by Mike Peters



At first I thought my young cousin, Bobby O'Dell Casto, had somehow slipped out of his crib and was honing his newly acquired walking skills on the linoleum floor. It was an intermittent "piter patter" type of sound I heard.

Grandma felt along the wall outside her bedroom. Her barefoot steps were tiny, slow, methodical.  It was walk over this and around that. She patted the wall until she reached the TV in the corner of the living room and retrieved her glasses. Now she could see! Her pace became quicker, wider, more certain.  And it wouldn't be long before you'd hear the pots and pans in the kitchen, accented with Grandma's bronchitic smoker's cough.

The "Ya'll Come Lady" was born over on Allen's Fork in West Virginia's 50th year. Mernia, pronounced like the first name of actress Loy, was the daughter of James Garfield Pritt and Icie Estelle Boggess. Raised in Kanawha County, she lived her entire married life up "Spicewood Holler" in Jackson.

She had a temper and the work ethic of a pioneer. She was stubborn, opinionated and wouldn't sugarcoat anything. She told it to you straight. No Lucky Charms with Grandma, just plain Cheerios. You might call it tough love. I probably tried to impress her more than anyone.  I realized later, after she had passed, that impressing grandma wasn't that difficult. You just had to be yourself, work hard and respect all of God's creatures.

If you shot something, be it "ground squirrel," sparrow or elephant, you better be prepared to skin it and eat it or tell grandma just how it was bothering you. One critter that fell under the varmint clause was the dreaded fly.  Grandma mixed poison with jelly to draw them in and was quite accurate with the swatter. See the fly invaded Grandma's tranquility. She wanted to rock back and forth, watch the humming birds drink sugar water and listen to her wind chimes, without being bothered.

I have a picture of Grandma taken at the time she was courting Grandpa.  It reminds me of a character conjured up in the mind of F. Scott Fitzgerald -- a mischievous flapper with bobbed hair, who danced the Charleston, drank bathtub gin and smoked Pall Malls.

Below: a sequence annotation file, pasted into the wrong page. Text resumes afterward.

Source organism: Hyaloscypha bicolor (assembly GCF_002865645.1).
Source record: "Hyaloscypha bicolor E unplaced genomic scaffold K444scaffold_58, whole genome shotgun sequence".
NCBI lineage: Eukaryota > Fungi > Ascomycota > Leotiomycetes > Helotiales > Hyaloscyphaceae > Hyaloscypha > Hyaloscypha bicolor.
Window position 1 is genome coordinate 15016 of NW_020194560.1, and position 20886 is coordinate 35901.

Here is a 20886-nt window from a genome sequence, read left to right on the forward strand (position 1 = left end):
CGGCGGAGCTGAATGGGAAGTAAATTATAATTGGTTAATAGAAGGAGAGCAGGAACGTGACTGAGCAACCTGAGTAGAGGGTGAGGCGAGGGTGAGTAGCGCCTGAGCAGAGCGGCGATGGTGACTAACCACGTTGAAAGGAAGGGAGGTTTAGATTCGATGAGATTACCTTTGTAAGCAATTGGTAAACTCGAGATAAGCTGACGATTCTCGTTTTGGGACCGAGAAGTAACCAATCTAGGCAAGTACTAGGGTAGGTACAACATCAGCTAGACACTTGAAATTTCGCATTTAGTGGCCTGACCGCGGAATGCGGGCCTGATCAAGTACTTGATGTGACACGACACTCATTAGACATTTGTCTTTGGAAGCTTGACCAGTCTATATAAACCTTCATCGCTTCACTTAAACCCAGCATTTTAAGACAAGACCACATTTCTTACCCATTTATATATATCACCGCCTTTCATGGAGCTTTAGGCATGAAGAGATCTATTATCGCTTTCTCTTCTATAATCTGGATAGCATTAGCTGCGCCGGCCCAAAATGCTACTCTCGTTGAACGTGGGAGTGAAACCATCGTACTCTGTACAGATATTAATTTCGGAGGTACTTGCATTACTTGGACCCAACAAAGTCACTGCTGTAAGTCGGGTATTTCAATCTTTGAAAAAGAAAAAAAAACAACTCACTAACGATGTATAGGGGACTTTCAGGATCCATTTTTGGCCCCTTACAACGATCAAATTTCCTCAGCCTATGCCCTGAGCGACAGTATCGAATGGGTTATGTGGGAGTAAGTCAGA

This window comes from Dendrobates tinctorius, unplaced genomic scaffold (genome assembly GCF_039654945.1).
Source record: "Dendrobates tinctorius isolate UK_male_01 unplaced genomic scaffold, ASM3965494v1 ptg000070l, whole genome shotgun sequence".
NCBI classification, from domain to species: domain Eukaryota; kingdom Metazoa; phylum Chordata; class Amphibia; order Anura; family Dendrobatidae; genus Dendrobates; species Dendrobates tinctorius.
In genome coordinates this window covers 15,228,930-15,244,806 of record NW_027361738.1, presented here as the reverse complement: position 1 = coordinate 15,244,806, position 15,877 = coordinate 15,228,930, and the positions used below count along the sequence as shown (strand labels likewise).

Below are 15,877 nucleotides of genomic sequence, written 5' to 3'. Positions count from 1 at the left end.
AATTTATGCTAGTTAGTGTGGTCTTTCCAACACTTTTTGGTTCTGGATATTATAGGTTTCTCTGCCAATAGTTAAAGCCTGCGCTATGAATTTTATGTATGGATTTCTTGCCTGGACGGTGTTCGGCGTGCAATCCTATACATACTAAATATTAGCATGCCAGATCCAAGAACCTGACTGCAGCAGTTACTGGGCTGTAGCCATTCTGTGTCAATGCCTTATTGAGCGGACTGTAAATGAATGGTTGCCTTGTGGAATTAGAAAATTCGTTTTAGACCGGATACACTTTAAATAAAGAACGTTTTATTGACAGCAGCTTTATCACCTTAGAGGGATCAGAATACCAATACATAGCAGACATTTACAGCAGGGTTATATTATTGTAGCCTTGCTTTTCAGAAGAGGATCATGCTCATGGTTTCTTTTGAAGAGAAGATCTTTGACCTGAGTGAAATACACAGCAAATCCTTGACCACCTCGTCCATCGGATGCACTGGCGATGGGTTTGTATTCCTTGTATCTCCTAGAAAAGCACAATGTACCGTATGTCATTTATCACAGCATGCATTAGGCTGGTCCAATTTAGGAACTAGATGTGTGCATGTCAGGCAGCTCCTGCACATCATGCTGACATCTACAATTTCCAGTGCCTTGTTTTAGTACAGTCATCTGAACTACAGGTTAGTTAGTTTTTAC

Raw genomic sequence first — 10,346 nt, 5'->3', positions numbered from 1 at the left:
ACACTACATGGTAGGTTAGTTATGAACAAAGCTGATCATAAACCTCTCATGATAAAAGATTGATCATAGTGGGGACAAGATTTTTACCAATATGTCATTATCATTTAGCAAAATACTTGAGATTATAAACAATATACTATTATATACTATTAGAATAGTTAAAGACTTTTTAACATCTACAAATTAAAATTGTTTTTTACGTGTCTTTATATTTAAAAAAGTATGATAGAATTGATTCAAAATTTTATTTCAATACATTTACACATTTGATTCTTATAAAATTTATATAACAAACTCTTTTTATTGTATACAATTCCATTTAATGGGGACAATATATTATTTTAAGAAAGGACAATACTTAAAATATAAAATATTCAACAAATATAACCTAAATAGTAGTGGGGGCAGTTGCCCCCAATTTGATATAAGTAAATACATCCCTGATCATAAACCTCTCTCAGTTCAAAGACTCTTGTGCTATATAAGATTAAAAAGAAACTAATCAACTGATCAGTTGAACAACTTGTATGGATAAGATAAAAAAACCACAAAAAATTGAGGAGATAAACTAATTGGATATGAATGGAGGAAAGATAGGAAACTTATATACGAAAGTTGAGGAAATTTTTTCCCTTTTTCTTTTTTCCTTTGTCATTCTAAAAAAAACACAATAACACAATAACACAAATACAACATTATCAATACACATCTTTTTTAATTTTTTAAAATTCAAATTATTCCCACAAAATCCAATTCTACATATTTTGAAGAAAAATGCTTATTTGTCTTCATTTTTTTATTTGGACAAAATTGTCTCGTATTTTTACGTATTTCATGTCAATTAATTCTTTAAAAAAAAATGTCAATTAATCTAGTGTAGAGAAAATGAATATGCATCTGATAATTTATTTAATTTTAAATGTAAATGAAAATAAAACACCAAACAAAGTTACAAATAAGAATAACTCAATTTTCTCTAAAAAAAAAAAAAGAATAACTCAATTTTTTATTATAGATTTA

I remember Grandma coming to visit when my mother was in nursing school. I went to sleep early that night. While grandma was quizzing Mom in the other room for an upcoming final, I thought about the breakfast that awaited me the next morning. Grandma would bring Jackson County to town in the form of crispy bacon, eggs over easy, hashbrowns, and biscuits dripping with honey. I couldn't fall asleep fast enough.

I was awakened a little more tired than normal and peered out the window at darkness a lot darker than the usual 6 AM. I smelled that WV breakfast I craved. I grabbed the phone on the kitchen wall and dialed the local number that gave us the correct time and temperature. "The time is 1130 PM," the recording said. I redialed, handed Grandma the phone, and slipped back toward my quilt and soft pillow. I turned to tell her that she could put the food in the fridge and that I would eat it in the morning. Grandma was already raking the plate's contents into the garbage. "I'll make you another breakfast in the morning," she snarled. "Go back to sleep!" She was mad at herself for misreading the alarm clock.

The young gunslinger strutted and oozed arrogance. Maybe this was because he'd never been beat. In fact, the bully had never even been challenged. His reputation preceded him. When he walked, man and beast got out of the way. No one dared cross his path. But he would go out of his way to confront you and was always looking for a fight. He was Robert Conrad daring you to knock the battery off his shoulder, a gunman with an itchy trigger finger.

He was the cock of the walk. Did as he pleased.  He was viscous, cruel and downright mean. As a kid, I remember thinking that he was a little eccentric and even sharpened his spurs.

I saw Uncle Charlie back down once in my life. He grabbed a club, stuttered some profanities and was gonna go and kick the gunslinger's tail. But just as quickly, he calmed down.  I don't think it was fear, for Charlie was fearless. I believe he was just concerned with what Grandma would say.

Everyone knew that Grandma had a special place in her heart for the young Gunslinger. Some ladies love outlaws, I guess. There was something about him that impressed Grandma, something that the rest of us just couldn't see. And there was something about Grandma that made the outlaw behave. But why wasn't Grandpa jealous and when would Grandpa finally do something about the situation?

Well, it happened sooner than I expected. Grandpa had seen enough. He walked toward the gunslinger with the confidence of James Arness on a dusty street in Dodge City. They met on the creek bank, 20 or 30 yards from the chicken house. The fight was quick. There was cussing, scratching, kicking and yelling. I'm told it was a little bloody and that the "feathers flew."

There was a new sheriff in town. The Gunslinger was dead.  Grandma's rooster would no longer harass us on our way to the outhouse. The proof was in the dumplings we enjoyed that weekend.                      


Ya'll come when you can.


Mike Peters            


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